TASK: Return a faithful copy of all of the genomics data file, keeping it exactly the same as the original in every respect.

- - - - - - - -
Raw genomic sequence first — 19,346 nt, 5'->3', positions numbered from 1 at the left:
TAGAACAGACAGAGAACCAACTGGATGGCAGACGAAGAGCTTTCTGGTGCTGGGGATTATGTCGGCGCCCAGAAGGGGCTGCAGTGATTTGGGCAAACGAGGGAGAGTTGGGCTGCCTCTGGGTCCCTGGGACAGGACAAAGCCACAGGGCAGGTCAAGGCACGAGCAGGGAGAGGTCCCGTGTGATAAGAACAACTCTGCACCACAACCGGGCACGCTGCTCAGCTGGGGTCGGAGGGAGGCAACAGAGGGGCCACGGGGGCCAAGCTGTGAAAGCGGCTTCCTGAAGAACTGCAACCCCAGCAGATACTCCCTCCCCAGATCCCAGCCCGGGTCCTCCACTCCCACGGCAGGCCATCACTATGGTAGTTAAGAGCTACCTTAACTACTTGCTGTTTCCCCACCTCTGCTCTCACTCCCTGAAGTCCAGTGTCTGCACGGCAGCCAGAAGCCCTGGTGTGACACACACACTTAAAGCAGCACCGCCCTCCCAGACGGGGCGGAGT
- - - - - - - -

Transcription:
Raw genomic sequence first — 19,346 nt, 5'->3', positions numbered from 1 at the left:
TAGAACAGACAGAGAACCAACTGGATGGCAGACGAAGAGCTTTCTGGTGCTGGGGATTATGTCGGCGCCCAGAAGGGGCTGCAGTGATTTGGGCAAACGAGGGAGAGTTGGGCTGCCTCTGGGTCCCTGGGACAGGACAAAGCCACAGGGCAGGTCAAGGCACGAGCAGGGAGAGGTCCCGTGTGATAAGAACAACTCTGCACCACAACCGGGCACGCTGCTCAGCTGGGGTCGGAGGGAGGCAACAGAGGGGCCACGGGGGCCAAGCTGTGAAAGCGGCTTCCTGAAGAACTGCAACCCCAGCAGATACTCCCTCCCCAGATCCCAGCCCGGGTCCTCCACTCCCACGGCAGGCCATCACTATGGTAGTTAAGAGCTACCTTAACTACTTGCTGTTTCCCCACCTCTGCTCTCACTCCCTGAAGTCCAGTGTCTGCACGGCAGCCAGAAGCCCTGGTGTGACACACACACTTAAAGCAGCACCGCCCTCCCAGACGGGGCGGAGT